By Julia Nie

Framing the context

Canada has well-established practical career development models, education and research programs. What is the current status of career development in China? What are the challenges, opportunities and solutions? What are the strategies to change the situation?

Strengths: Career development initiative in China

In China, domestic university enrolment has been rising at a staggering rate over the past decade. Additionally, there are large growing numbers of returning overseas students entering the job market in China. The outcome of graduates’ jobseeking has drawn the attention of students, universities, government and communities. Now government, universities and private sectors in China are building their capacity around the tools and theories of career development.

Opportunities: Career development in China

Career development is a relatively new concept in China. There was no career development theory and practice before the 1990s. Jobs were assigned by government. Nowadays, China has a rapid-growth economy and changing labour market; there is huge demand for career development. Government and non-government sectors are building their capability to offer career development to university students. However, they are facing many challenges, such as a lack of trained and qualified career development practitioners to deliver services and outdated career development assessment software and tools. Government and non-government players in Canada can act as an enabler and facilitator opening doors for practice, research and partnership between Canada and China through institutional partnership building, research collaboration, internationalized career development curriculum, as well as sending delegations and hosting summits.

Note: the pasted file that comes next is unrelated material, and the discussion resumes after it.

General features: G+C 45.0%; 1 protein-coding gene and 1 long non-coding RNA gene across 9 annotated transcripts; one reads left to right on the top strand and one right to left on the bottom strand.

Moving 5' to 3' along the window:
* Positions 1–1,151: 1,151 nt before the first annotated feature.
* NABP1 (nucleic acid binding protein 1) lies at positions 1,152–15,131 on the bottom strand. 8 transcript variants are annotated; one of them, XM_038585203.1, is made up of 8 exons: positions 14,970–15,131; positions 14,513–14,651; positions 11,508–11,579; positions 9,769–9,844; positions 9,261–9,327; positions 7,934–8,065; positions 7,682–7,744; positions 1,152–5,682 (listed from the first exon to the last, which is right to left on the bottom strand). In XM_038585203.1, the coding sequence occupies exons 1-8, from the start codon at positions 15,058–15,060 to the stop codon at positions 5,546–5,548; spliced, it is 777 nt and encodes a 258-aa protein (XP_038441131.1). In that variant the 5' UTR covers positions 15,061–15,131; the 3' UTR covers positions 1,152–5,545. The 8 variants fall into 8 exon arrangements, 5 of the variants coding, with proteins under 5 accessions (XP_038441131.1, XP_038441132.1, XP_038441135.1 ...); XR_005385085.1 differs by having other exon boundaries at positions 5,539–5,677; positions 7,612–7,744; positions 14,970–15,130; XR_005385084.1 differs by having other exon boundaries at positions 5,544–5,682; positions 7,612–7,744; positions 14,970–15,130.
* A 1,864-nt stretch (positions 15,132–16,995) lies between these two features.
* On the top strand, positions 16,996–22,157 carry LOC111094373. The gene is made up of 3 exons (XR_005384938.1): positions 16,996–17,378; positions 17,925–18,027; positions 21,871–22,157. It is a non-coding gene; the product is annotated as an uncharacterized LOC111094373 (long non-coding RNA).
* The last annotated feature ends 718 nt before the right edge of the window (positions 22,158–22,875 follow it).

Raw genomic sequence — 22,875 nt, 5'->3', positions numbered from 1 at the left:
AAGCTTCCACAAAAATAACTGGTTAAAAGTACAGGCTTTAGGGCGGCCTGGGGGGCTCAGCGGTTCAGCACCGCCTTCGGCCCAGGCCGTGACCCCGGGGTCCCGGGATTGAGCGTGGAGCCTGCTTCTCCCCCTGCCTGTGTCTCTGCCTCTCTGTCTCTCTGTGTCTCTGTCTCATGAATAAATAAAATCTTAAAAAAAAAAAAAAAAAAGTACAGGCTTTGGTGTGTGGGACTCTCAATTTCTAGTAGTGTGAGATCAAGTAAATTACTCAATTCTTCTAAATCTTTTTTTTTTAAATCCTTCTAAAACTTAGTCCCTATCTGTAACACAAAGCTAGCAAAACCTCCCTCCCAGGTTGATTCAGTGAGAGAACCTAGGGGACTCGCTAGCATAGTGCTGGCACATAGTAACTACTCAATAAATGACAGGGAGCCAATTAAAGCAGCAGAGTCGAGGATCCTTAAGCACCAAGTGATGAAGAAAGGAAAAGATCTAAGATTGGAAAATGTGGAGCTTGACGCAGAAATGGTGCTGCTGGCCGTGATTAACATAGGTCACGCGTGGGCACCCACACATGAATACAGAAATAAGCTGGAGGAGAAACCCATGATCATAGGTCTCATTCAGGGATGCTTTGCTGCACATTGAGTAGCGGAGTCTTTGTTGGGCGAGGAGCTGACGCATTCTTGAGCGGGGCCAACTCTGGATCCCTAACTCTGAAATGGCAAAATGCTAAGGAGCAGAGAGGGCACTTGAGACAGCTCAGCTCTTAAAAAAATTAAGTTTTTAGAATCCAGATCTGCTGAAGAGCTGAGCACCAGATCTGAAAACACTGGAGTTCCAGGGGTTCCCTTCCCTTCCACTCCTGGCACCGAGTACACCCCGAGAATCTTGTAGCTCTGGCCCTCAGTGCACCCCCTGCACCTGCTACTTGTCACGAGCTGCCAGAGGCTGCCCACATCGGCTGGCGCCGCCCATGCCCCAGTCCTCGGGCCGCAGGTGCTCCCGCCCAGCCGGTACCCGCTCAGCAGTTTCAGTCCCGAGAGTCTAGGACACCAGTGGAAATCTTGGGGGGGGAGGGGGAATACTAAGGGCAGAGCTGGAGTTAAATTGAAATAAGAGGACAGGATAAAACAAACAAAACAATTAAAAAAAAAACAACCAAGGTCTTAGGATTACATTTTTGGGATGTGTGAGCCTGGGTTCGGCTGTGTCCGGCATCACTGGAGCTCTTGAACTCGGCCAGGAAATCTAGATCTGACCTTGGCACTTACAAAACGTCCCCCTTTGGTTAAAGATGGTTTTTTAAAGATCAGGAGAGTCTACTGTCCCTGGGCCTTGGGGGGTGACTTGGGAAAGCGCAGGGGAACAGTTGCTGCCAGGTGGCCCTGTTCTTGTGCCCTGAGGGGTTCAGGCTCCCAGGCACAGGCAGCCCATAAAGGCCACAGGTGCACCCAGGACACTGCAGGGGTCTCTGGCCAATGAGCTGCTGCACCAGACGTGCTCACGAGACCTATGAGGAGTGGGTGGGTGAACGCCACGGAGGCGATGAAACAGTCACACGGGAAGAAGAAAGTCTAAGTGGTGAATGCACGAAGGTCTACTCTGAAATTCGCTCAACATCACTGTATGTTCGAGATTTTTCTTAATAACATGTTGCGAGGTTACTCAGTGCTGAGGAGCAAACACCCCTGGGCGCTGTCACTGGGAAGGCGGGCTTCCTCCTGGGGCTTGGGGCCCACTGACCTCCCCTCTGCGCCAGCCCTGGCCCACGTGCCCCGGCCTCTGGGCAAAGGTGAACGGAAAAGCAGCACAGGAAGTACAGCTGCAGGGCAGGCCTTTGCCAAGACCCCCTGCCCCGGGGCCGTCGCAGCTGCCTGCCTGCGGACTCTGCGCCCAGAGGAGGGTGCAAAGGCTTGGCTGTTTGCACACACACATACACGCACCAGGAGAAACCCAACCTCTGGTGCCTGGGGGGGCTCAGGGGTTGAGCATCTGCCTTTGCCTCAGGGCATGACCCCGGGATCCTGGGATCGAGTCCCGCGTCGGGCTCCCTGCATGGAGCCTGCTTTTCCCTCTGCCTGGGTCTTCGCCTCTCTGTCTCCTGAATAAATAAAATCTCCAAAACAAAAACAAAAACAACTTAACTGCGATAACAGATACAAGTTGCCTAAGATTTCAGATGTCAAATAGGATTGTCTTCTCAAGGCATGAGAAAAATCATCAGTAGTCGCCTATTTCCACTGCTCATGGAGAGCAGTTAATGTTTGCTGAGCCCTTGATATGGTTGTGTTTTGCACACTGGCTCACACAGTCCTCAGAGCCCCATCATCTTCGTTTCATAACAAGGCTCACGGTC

Aspirations: Career development model connectivity

In today’s globalized knowledge-based economy, the communication and connectivity, exchange and collaboration between Canada and China should be a cohesive strategy. Canada expertise export can build a Canadian brand.

Results: Canadian brand, communication and collaboration

The career development model connectivity between Canada and China will brand Canadian expertise, building a gateway that leads to positive change in the labour market of China and results in sustainable social and cultural communication and collaboration between the two countries.


Author Bio

Julia Nie is a career practitioner and researcher focused on career development, intercultural and international communication. She holds Career Development Practitioner certification from Simon Fraser University and is completing her MA in Intercultural and International Communication at Royal Roads University. She has over 10 years of experience in research, employment service and university management in intercultural communication context, working with diverse groups including immigrants, youth and people with disability and multi-barriers.